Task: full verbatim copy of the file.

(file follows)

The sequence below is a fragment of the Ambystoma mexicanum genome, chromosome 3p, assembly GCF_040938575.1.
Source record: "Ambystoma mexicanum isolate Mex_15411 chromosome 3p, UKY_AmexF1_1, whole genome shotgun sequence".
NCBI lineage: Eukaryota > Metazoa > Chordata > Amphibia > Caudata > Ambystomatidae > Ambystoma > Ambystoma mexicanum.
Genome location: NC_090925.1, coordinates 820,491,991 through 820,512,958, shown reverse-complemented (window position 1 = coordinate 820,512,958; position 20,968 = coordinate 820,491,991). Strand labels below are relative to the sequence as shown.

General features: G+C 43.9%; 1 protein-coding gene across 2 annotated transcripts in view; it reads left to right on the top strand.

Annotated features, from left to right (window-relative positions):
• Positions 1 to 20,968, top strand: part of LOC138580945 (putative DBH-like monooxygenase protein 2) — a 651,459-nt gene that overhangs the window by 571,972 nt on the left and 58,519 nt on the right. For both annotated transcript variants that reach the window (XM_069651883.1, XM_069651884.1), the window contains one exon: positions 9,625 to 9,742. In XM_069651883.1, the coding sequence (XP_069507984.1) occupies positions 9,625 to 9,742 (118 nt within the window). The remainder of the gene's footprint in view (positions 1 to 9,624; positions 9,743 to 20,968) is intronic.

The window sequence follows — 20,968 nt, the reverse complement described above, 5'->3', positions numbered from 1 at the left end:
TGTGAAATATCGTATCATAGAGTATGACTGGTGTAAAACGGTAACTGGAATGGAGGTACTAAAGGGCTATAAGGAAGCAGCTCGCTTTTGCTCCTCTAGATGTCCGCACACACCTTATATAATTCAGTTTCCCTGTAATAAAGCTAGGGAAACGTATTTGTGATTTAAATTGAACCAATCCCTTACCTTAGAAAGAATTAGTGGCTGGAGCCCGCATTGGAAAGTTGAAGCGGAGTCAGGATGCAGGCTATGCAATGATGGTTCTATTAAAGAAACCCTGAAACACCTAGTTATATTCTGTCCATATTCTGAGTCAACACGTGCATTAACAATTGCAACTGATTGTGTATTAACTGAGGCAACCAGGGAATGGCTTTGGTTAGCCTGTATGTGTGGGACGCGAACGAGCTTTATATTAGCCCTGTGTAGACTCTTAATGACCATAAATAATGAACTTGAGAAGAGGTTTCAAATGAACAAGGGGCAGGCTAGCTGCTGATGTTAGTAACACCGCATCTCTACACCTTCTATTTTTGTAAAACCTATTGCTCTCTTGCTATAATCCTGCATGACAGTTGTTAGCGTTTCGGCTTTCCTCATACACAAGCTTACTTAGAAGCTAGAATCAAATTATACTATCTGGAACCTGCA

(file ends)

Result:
The sequence below is a fragment of the Ambystoma mexicanum genome, chromosome 3p, assembly GCF_040938575.1.
Source record: "Ambystoma mexicanum isolate Mex_15411 chromosome 3p, UKY_AmexF1_1, whole genome shotgun sequence".
NCBI lineage: Eukaryota > Metazoa > Chordata > Amphibia > Caudata > Ambystomatidae > Ambystoma > Ambystoma mexicanum.
Genome location: NC_090925.1, coordinates 820,491,991 through 820,512,958, shown reverse-complemented (window position 1 = coordinate 820,512,958; position 20,968 = coordinate 820,491,991). Strand labels below are relative to the sequence as shown.

General features: G+C 43.9%; 1 protein-coding gene across 2 annotated transcripts in view; it reads left to right on the top strand.

Annotated features, from left to right (window-relative positions):
• Positions 1 to 20,968, top strand: part of LOC138580945 (putative DBH-like monooxygenase protein 2) — a 651,459-nt gene that overhangs the window by 571,972 nt on the left and 58,519 nt on the right. For both annotated transcript variants that reach the window (XM_069651883.1, XM_069651884.1), the window contains one exon: positions 9,625 to 9,742. In XM_069651883.1, the coding sequence (XP_069507984.1) occupies positions 9,625 to 9,742 (118 nt within the window). The remainder of the gene's footprint in view (positions 1 to 9,624; positions 9,743 to 20,968) is intronic.

The window sequence follows — 20,968 nt, the reverse complement described above, 5'->3', positions numbered from 1 at the left end:
TGTGAAATATCGTATCATAGAGTATGACTGGTGTAAAACGGTAACTGGAATGGAGGTACTAAAGGGCTATAAGGAAGCAGCTCGCTTTTGCTCCTCTAGATGTCCGCACACACCTTATATAATTCAGTTTCCCTGTAATAAAGCTAGGGAAACGTATTTGTGATTTAAATTGAACCAATCCCTTACCTTAGAAAGAATTAGTGGCTGGAGCCCGCATTGGAAAGTTGAAGCGGAGTCAGGATGCAGGCTATGCAATGATGGTTCTATTAAAGAAACCCTGAAACACCTAGTTATATTCTGTCCATATTCTGAGTCAACACGTGCATTAACAATTGCAACTGATTGTGTATTAACTGAGGCAACCAGGGAATGGCTTTGGTTAGCCTGTATGTGTGGGACGCGAACGAGCTTTATATTAGCCCTGTGTAGACTCTTAATGACCATAAATAATGAACTTGAGAAGAGGTTTCAAATGAACAAGGGGCAGGCTAGCTGCTGATGTTAGTAACACCGCATCTCTACACCTTCTATTTTTGTAAAACCTATTGCTCTCTTGCTATAATCCTGCATGACAGTTGTTAGCGTTTCGGCTTTCCTCATACACAAGCTTACTTAGAAGCTAGAATCAAATTATACTATCTGGAACCTGCA